Macarena loves understanding the complexity of interactions and relations, so she wasn’t happy just specializing in a single area of mediation or conflict resolution practice. Instead, between 2005 and 2010 she trained and started practicing as a mediator in community, intergenerational, family, and workplace contexts, as well as a trainer and conflict coach. As she explains it, “I want to not only know about workplace conflict, for example, but also how the family environment affects conflicts at work. Which also then affects how you deal with your neighbors and conflicts with your children. I wanted to explore how the same mediation principles and skills interrelate and adapt to those different contexts. So, as a trainer of mediators, I draw from my mediation and conflict coaching experiences and vice-versa. Each facet is integrated and constantly changing, and this shapes each approach I take to working with conflict.”
Engaging in the Mediation Community
Macarena has been a long time member of different mediation associations, like the UK College of Mediators and the Association of Conflict Resolution (ACR). At the ACR conference in 2010, she became connected to MBBI and remembers thinking, “Oh my God, I would love to me part of this!” Macarena continued practicing as a mediator, trainer and conflict coach but knew something was lacking. She explains, “I was missing the international dimension in my professional work. For me, mediation is about being human and that is a global proposition.”
She joined MBBI in 2014 and attended the 7th MBBI Congress Romania, 2015. She felt as if she was floating at the conference from the joy of meeting so many people with similar ideas and actively trying to improve communication and understanding… making the world a better place. After she joined MBBI, she became involved with MBBI projects in South America, being appointed Co-Leader of the MBBI Colombia project together with Catalina Chaux-Echeverri and Charlie Pillsbury. The team set out developing the project whilst branching into training with the International Peace Training Institute (IPTI) for Women which was held in Colombia for the Andean countries in 2017 and 2018. The aim of the program is to empower women in peacebuilding, from the community to the level of peace talks and accords which have a strong founding in UN Resolution 1325. Macarena explained that involving women is essential for the sustainability of potential and existing accords. IPTI trainings have happened in different parts of the world and are creating a network of women in mediation who are skilled and knowledgeable about conflict resolution processes.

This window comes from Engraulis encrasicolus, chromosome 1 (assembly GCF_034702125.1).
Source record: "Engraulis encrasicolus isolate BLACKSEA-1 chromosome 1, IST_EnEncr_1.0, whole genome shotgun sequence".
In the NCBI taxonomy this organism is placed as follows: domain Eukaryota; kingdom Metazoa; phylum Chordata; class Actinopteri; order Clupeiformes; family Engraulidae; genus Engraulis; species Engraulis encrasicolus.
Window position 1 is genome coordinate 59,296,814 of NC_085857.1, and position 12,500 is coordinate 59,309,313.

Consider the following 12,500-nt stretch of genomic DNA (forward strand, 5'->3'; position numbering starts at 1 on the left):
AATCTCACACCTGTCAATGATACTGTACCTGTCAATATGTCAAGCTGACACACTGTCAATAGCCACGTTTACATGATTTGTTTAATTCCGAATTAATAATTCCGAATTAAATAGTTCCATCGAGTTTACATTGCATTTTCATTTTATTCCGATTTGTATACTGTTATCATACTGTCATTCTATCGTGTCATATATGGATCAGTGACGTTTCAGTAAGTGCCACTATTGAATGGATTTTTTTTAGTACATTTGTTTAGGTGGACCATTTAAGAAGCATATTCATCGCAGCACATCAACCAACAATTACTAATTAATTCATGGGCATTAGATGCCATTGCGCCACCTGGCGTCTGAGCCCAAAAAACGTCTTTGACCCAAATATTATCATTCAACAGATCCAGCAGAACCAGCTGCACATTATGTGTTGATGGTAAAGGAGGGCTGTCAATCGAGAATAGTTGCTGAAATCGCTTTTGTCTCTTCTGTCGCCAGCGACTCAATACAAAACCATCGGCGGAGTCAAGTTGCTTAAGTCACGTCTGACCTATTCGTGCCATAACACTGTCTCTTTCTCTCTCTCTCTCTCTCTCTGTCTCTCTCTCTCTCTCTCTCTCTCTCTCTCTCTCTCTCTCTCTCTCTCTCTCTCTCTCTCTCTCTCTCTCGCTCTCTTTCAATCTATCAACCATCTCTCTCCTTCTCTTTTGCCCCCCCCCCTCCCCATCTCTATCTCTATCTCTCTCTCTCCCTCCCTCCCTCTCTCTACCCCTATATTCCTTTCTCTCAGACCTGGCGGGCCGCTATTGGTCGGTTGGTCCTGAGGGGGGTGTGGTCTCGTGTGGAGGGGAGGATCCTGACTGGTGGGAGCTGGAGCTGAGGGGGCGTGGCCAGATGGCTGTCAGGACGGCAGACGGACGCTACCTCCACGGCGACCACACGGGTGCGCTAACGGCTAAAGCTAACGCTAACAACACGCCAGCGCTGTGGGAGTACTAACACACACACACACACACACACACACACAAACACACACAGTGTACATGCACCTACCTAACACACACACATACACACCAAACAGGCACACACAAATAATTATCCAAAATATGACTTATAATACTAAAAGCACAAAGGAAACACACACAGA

“Mediation is the perfect field to learn, test, apply, and nurture our personal growth and evolve as a human spirit.” Presently, Macarena continues this journey through her company Ataraxy Mediation and with other professional organizations. She mediates and delivers accredited mediation training, offers conflict coaching, mentors mediators, develops projects and trains mediators with MBBI, collaborates with the Global Youth Development Initiative, advocates for organic farming and products, and fights to protect Earth and erase boundaries. In the end, this really means exploring the interaction between the home inside us, unique to each human, and the home that this planet is for all people to share.
Article by Kylea Shropshire, MBBI Writer